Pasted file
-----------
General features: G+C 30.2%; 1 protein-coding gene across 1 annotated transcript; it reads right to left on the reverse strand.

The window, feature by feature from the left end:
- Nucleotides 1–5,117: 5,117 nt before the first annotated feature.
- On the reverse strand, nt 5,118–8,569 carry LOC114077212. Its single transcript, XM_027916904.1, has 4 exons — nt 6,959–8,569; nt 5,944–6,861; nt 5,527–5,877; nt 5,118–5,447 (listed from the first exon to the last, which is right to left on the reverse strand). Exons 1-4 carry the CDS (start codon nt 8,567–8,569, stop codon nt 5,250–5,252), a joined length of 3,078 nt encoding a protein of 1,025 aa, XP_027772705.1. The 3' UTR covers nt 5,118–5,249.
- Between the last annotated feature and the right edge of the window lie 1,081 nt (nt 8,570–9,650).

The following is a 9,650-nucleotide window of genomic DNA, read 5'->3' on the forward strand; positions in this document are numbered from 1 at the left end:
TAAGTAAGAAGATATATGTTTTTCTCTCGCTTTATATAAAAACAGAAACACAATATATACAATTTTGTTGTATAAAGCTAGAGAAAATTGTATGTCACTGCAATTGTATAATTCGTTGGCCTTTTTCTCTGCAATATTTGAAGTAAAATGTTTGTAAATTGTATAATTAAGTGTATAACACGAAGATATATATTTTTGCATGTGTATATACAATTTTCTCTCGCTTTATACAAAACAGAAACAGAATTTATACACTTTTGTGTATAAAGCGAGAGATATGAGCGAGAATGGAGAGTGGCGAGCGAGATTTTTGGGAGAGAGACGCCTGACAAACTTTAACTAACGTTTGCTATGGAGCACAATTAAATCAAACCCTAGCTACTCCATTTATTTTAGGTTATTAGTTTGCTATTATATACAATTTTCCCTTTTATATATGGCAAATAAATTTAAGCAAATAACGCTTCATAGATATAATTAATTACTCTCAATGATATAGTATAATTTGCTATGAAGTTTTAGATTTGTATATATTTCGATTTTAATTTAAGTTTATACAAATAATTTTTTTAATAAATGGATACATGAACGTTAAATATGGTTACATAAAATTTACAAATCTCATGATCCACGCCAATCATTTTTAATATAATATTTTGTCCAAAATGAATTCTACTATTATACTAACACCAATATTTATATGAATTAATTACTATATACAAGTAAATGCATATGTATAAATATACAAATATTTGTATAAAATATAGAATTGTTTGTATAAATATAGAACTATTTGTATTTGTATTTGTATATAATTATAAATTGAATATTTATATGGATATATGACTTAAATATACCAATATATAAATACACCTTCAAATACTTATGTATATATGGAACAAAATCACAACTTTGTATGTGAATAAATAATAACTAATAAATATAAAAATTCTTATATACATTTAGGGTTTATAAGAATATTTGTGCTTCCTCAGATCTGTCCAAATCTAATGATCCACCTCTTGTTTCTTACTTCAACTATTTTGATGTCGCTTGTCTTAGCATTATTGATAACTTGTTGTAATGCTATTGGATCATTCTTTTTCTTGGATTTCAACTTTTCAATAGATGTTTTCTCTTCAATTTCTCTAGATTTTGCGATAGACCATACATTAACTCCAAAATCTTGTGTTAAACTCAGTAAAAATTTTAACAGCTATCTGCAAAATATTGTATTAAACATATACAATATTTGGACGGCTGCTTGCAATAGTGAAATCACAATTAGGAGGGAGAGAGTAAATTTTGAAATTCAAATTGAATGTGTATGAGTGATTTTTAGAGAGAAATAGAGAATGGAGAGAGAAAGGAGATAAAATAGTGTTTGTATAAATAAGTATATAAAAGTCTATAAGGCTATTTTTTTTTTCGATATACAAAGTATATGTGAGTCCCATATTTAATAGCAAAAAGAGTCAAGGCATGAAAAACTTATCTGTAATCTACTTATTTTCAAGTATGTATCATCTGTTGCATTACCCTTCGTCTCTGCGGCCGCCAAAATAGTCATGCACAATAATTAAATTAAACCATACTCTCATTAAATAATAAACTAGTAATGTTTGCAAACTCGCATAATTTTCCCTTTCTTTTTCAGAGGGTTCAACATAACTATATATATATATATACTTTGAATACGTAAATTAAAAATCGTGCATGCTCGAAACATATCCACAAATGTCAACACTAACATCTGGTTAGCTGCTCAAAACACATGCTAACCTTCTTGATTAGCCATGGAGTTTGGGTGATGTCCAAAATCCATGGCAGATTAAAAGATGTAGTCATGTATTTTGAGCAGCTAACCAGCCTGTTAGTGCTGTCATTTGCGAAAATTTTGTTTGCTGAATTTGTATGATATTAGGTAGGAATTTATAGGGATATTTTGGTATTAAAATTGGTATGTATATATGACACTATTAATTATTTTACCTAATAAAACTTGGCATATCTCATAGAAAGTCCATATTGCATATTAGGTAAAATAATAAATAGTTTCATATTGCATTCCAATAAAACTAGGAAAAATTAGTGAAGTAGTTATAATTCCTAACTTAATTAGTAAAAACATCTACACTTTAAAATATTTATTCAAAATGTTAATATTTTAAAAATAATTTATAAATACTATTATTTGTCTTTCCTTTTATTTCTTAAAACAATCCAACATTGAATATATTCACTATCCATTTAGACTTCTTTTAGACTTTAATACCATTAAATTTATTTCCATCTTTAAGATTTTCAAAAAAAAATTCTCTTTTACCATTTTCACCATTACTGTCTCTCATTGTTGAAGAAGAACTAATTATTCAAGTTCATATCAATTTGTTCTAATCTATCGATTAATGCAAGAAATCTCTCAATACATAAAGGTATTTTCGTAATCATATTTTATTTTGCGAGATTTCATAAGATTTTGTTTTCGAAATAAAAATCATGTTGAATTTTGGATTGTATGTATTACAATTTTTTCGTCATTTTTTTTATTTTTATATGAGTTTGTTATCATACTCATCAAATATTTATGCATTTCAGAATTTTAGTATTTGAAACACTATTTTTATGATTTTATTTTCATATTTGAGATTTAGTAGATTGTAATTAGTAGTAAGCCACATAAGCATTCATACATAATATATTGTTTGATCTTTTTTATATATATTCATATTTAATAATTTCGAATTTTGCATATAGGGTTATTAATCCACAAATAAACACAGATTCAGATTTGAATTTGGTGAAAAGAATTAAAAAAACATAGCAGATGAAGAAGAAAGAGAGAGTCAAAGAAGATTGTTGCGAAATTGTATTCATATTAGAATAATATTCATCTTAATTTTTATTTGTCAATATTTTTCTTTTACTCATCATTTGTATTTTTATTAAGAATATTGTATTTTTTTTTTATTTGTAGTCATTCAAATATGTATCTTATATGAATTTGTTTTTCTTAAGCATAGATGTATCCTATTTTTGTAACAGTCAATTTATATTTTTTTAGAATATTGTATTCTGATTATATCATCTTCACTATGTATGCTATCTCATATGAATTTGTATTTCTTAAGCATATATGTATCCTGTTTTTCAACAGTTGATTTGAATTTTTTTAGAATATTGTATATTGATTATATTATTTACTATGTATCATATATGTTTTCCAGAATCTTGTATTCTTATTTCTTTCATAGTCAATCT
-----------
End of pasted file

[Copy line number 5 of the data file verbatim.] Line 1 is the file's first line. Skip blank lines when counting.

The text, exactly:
- Between the last annotated feature and the right edge of the window lie 1,081 nt (nt 8,570–9,650).